Employers Take Action

Due to the increased problems associated employee Internet use, including cyberloafing, many employers have decided to monitor their employees, which has led to different types of organizational problems. Solutions businesses have pursued include:

  • Restricting and/or blocking access to certain websites, such as Amazon, Facebook and other popular websites
  • Monitoring Internet use, including websites visited and emails
  • Amount of time spent online

Instilling these types of measures can have negative drawbacks, not to mention employees are entitled to breaks and lunch hours, creating a conflict with how they can spend their free time with an expectation of reasonable privacy. (Creating work Internet policies can be a delicate balance for employers, cyberloafing issues aside, they do have network security to consider as well). Additionally, these types of solutions also do not address the fact some workers may simply turn to their personal smartphones to cyberloaf if they can't use an employer's computer. Making all the technology policy changes in the world is not going to change some people's behavior.

If the issue of cyberloafing is not present in a workplace and productivity and performance is at desired levels, chances are an employer will allow levels of autonomy when it comes to using the Internet during work hours. In this respect, it does boil down to worker behavior.

Update January 2016:  Further examination of this issue suggests the aforementioned cyberloafing activities can potentially generate higher levels of productivity. In August 2014, early findings of a study conducted by the University of Cincinnati suggest taking work breaks using the Internet "can refresh workers and boost productivity." [4] Worker burnout is something employers also want to avoid.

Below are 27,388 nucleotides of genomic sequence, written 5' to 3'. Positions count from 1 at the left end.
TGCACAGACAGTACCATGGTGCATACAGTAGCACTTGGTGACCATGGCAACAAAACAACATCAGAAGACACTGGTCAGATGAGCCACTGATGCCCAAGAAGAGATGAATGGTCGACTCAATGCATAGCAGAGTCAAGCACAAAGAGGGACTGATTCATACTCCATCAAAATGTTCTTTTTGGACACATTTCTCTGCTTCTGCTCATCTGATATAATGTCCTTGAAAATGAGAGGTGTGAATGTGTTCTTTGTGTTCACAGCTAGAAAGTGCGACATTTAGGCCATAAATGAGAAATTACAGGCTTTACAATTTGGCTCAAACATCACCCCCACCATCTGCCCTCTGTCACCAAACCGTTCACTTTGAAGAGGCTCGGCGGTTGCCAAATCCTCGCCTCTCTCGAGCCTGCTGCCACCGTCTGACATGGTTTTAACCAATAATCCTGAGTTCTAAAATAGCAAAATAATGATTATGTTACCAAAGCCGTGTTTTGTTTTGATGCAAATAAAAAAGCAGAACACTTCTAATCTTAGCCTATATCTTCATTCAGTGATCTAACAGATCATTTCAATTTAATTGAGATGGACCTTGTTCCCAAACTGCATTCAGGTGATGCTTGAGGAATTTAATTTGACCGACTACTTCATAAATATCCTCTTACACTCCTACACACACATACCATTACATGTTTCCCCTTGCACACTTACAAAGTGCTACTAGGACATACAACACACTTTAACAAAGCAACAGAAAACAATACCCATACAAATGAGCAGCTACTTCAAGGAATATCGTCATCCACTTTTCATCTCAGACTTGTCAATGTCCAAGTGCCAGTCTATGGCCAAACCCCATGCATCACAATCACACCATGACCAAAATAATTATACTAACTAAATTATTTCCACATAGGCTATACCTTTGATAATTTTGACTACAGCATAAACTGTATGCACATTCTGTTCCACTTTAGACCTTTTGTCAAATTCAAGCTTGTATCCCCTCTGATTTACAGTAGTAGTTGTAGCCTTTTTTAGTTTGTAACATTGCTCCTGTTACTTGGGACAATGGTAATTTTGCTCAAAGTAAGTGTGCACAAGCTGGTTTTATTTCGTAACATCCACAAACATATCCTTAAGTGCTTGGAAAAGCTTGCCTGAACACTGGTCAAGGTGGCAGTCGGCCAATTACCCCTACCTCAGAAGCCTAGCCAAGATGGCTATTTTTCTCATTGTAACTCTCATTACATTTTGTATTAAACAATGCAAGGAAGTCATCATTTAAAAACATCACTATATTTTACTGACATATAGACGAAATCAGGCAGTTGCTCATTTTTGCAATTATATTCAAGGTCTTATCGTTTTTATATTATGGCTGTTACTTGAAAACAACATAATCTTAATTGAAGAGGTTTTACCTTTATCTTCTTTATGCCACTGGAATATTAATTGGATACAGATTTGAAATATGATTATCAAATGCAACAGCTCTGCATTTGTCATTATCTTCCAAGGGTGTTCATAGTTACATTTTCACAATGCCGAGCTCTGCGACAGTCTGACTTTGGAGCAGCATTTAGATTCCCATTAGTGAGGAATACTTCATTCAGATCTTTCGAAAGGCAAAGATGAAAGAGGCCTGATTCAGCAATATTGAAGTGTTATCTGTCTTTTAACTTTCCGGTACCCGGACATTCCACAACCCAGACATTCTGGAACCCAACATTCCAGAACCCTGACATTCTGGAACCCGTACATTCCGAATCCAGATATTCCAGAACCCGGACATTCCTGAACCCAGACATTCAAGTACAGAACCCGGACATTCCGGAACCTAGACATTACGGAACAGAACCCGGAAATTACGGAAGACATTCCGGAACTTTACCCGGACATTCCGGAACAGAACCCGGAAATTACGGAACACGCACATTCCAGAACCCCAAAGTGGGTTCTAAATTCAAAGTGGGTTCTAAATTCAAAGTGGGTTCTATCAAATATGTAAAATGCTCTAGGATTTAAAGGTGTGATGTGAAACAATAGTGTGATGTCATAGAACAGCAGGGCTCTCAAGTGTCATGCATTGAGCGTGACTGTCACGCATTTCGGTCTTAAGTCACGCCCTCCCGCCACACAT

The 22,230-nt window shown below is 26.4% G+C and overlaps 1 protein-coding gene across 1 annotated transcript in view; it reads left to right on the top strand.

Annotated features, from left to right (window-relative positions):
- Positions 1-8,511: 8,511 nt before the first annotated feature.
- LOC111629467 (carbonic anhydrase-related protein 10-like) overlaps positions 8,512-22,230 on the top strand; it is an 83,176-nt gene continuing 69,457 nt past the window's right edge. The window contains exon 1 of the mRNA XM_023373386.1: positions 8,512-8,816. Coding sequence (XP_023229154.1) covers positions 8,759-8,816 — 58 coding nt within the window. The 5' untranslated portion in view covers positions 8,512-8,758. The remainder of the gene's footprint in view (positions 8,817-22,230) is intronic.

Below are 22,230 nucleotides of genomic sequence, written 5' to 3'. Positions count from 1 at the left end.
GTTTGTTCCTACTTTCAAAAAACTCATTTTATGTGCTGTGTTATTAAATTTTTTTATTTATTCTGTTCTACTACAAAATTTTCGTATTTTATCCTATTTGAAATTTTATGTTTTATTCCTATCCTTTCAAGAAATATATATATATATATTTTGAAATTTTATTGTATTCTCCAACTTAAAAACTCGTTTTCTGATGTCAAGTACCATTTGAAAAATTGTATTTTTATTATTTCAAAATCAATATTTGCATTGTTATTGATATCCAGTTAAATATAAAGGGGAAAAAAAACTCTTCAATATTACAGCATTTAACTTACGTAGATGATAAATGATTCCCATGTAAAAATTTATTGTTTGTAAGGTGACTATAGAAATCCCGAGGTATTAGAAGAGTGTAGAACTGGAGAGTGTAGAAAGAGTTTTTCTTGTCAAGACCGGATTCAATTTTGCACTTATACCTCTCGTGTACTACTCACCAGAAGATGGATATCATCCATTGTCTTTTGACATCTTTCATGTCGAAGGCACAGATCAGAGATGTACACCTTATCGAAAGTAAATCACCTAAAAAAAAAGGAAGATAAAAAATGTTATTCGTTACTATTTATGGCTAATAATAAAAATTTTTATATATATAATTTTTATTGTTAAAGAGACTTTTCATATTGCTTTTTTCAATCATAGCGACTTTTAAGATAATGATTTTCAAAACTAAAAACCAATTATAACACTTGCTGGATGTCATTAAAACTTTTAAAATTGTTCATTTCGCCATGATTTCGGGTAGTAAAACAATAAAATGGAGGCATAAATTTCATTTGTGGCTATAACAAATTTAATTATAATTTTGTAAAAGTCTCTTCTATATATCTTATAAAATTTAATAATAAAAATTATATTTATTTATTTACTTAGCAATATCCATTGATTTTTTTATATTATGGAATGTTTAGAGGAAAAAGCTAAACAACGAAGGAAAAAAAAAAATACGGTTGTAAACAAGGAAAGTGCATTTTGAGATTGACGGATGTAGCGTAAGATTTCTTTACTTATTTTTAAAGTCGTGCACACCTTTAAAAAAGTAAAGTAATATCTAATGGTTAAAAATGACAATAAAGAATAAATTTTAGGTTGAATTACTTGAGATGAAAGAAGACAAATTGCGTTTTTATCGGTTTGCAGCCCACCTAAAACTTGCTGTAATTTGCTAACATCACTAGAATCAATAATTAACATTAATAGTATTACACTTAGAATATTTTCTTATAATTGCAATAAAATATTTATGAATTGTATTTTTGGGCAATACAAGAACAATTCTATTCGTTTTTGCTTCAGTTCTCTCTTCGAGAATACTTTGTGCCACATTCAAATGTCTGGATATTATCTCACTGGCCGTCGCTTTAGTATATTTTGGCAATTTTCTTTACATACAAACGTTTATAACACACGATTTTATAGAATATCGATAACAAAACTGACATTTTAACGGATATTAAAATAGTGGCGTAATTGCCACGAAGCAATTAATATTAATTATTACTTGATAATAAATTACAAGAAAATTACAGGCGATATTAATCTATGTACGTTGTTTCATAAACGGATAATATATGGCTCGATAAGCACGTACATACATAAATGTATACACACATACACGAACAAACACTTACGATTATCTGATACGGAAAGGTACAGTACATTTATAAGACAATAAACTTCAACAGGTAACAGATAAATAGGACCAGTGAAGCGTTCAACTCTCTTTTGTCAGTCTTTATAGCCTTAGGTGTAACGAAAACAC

Credit: Geralt via Pixabay CC0 Public Domain

Another study, published in January 2016, found that how managers approached cyberloafing could have an impact. First they let the participants have open access to the Internet as they were working. Some worked hard, others cyberloafed and some switched back and forth.  About 14 percent of the workers’ time was found to be spent cyberloafing.

Next, they shut down the Internet, but didn't find an increase in productivity. So they tried another approach, they allowed the group to vote whether or not the Internet should be turned off. Ninety percent of the time, the participants voted to cut off access to the Internet. Cyberloafers increased productivity by 38 percent.

“In group voting, you strategically give your workers control over something,” Matthew McCarter,  associate professor of management at The University of Texas at San Antonio (UTSA), said in a press release about the study. “By giving them a voice to stop an unproductive behavior, not only did a strong majority agree to stop cyberloafing, but those who had been cyberloafing (and even who voted against turning off the Internet) redeemed themselves by contributing to the team and working just as hard as the others.” [5]

As with most anything else in life, this issue is likely going to be about finding the right balance between work and play. Cyberloafing is an area of study that is probably going to become more prominent in the future as society becomes more and more "connected" in various aspects of life.